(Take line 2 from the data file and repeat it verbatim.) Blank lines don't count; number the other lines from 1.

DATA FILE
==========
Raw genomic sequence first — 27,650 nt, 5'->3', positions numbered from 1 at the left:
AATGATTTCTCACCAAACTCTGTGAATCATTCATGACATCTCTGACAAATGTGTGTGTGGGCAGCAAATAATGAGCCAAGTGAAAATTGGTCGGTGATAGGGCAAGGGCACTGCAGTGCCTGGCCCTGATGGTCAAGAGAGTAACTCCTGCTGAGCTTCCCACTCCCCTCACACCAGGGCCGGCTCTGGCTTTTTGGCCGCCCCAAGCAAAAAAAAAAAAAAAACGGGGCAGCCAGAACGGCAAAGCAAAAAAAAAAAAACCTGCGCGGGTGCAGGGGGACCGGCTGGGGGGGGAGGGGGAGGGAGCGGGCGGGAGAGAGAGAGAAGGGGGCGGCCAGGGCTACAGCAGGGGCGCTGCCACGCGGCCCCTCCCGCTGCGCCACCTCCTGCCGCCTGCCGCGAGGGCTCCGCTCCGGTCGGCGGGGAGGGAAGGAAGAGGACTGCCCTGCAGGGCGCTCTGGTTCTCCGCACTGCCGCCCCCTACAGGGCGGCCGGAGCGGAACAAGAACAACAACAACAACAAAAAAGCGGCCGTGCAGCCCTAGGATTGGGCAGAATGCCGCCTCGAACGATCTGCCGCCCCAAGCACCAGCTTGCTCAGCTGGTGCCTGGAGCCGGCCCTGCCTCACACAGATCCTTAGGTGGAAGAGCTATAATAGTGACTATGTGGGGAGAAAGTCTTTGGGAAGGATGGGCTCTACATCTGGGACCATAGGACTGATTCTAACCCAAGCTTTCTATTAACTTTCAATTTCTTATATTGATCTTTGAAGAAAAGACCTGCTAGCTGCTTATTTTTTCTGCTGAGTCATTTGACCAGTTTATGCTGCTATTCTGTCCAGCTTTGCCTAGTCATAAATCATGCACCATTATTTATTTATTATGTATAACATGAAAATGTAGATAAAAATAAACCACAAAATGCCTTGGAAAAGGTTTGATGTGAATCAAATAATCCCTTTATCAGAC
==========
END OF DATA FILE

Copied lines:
AATGATTTCTCACCAAACTCTGTGAATCATTCATGACATCTCTGACAAATGTGTGTGTGGGCAGCAAATAATGAGCCAAGTGAAAATTGGTCGGTGATAGGGCAAGGGCACTGCAGTGCCTGGCCCTGATGGTCAAGAGAGTAACTCCTGCTGAGCTTCCCACTCCCCTCACACCAGGGCCGGCTCTGGCTTTTTGGCCGCCCCAAGCAAAAAAAAAAAAAAAACGGGGCAGCCAGAACGGCAAAGCAAAAAAAAAAAAACCTGCGCGGGTGCAGGGGGACCGGCTGGGGGGGGAGGGGGAGGGAGCGGGCGGGAGAGAGAGAGAAGGGGGCGGCCAGGGCTACAGCAGGGGCGCTGCCACGCGGCCCCTCCCGCTGCGCCACCTCCTGCCGCCTGCCGCGAGGGCTCCGCTCCGGTCGGCGGGGAGGGAAGGAAGAGGACTGCCCTGCAGGGCGCTCTGGTTCTCCGCACTGCCGCCCCCTACAGGGCGGCCGGAGCGGAACAAGAACAACAACAACAACAAAAAAGCGGCCGTGCAGCCCTAGGATTGGGCAGAATGCCGCCTCGAACGATCTGCCGCCCCAAGCACCAGCTTGCTCAGCTGGTGCCTGGAGCCGGCCCTGCCTCACACAGATCCTTAGGTGGAAGAGCTATAATAGTGACTATGTGGGGAGAAAGTCTTTGGGAAGGATGGGCTCTACATCTGGGACCATAGGACTGATTCTAACCCAAGCTTTCTATTAACTTTCAATTTCTTATATTGATCTTTGAAGAAAAGACCTGCTAGCTGCTTATTTTTTCTGCTGAGTCATTTGACCAGTTTATGCTGCTATTCTGTCCAGCTTTGCCTAGTCATAAATCATGCACCATTATTTATTTATTATGTATAACATGAAAATGTAGATAAAAATAAACCACAAAATGCCTTGGAAAAGGTTTGATGTGAATCAAATAATCCCTTTATCAGAC